1927-2015 Joseph Patrick Earner, 88, of Linwood, PA died on December 1, 2015 at Sunrise Senior Living, Wilmington, DE. Mr. Earner resided for 86 years in the family home located in Linwood, PA. He was a Navy corpsman, serving during WWII and also during the Korean Conflict. He retired as a Ship Captain employed by Sun Oil in Marcus Hook, PA. Devoted to his faith, he was a lifelong member of Holy Saviour Catholic Church. He was an avid Phillies fan, always having a passion for the game. In his early years, he was the baseball coach for the Linwood Athletic Club. He was preceded in death by parents, Joseph Patrick %26 Mary Clark Earner and a sister, Joan Watkins. Joseph is survived by his loving sisters, Kathleen McClellan, Marie Gillespie, and Rose Eileen Eckman and her husband Michael, 17 nieces %26 nephews, and numerous grandnieces/nephews. Relatives and friends are invited to his visitation on Sunday evening, 7- 9PM at the Pagano Funeral Home, 3711 Foulk Rd. Garnet Valley, PA. A Funeral Mass will be held on Monday, 10:00AM at St. John Fisher Catholic Church, 4225 Chichester Ave., Boothwyn, PA. Interment will be at Immaculate Heart of Mary Cemetery, Linwood, PA. Donations in his memory may be made to Johns Hopkins Melanoma Research, c/o Dr. Evan Lipson, P. O. Box 17029, Baltimore, MD 21297 and The Menkes Foundation, 23397 Dahlia Circle, California, MD 20619. Online condolences may be made by visiting www.paganofuneralhome.com Published in Daily Times on Dec. 4, 2015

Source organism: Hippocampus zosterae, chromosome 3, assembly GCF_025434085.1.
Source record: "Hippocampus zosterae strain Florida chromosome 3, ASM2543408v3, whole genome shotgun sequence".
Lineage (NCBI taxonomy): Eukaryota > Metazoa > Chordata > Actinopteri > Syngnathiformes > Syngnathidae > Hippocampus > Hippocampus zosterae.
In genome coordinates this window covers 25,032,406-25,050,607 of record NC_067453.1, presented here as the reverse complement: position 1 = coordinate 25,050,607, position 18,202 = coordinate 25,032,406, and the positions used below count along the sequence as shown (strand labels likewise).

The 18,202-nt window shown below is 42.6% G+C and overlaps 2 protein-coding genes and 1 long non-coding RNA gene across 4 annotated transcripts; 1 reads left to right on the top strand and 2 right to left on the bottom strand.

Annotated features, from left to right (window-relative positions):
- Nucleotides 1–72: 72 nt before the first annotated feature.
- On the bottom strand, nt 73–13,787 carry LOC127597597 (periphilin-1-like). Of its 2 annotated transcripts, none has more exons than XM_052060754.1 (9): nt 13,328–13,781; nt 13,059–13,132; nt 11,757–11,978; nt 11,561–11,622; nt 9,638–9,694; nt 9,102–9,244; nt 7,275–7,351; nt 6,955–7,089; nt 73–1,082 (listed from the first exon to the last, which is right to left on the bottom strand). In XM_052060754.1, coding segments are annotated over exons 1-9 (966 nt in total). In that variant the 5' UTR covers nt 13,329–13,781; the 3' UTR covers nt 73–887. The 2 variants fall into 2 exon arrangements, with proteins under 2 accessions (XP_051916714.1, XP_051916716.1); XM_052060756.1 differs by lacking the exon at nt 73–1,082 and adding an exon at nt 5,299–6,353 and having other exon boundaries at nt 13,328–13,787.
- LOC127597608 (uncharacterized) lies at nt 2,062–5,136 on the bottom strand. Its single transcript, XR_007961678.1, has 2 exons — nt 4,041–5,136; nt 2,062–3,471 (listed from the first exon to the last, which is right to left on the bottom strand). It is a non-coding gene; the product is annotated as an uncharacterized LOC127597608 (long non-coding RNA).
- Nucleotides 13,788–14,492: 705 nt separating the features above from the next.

I was waxing nostalgic and found this site while looking to see what happened to old ships I sailed on. I sailed for Sun Oil from September 1969 through February 1970, at which time I was drafted into the military. I sailed on the New Jersey, Delaware and one other, I think maybe the Pennsylvania. I remember seeing the Texas, Eastern, Western, Ohio and even the Sabine. Lots of memories for so short a career. Most outstanding memory was a trip to Maracaibo, Venezuela. Cleaned tanks all the way down and what a hot dirty job that was. Docked in the middle of Lake Maracaibo. Water Taxi took me and a crewmate we called Carolina to shore and a land taxi took us to downtown. I remember the police wore blue uniforms with white hats and holsters. Venezuelan army patrolled the streets in jeeps with what looked like 50 cal. machine guns mounted in the back. Then went to a place called The Compound for drinks and "company". Sailed 3 days through a hurricane on the way back. Waves so high water came down through the skylight and into the dayroom. Waves had to be 40 footers. I have pictures of the bow diving into the swell and waves coming over the main deck before we had to batten all hatches and ride out the storm. My very first trip out we were sailing along Hatteras. The ocean was as smooth as glass. Quartermaster said remember it as it would be the last time I saw it that way. He was right. Hatteras waters never seemed the same twice. Other memories were dolphins riding the bow swell, flying fish all over the deck in the morning, sailing in and out of rainstorms, sunrises and sunsets, full moons and more stars than you could count, ocean view of the skyline of Miami, learning to steer by compass using the manual and electric wheels (one click 5 degrees and 2 clicks 10 degrees), standing bow watch in the middle of the night while coming up the Delaware in the dead of winter. I remember little of the crews except they were great guys. There was a Captain "Shaky" Davis who would jog around the stack of the aft deck. I think there was a Captain Bates as well. A First Mate stands out as great guy but can't remember his name... maybe Mc something. There was a Bosun...short, thin. older fellow...that you couldn't tell if he was looking at you or over you even if you were nose to nose. A Quartermaster from the Ozarks helped me learn what the correct names for things were: deck not floor, bulkhead not wall, lines not rope, hatch not door, portholes not windows, head not bathroom, and a hundred others I can't recall. Then there was an Able Seaman called Beattie taught me to play cribbage. The food was great...best layout at Thanksgiving and Christmas I ever ate. I could go on but won't. Thanks for the memories and the pics of the ships were great.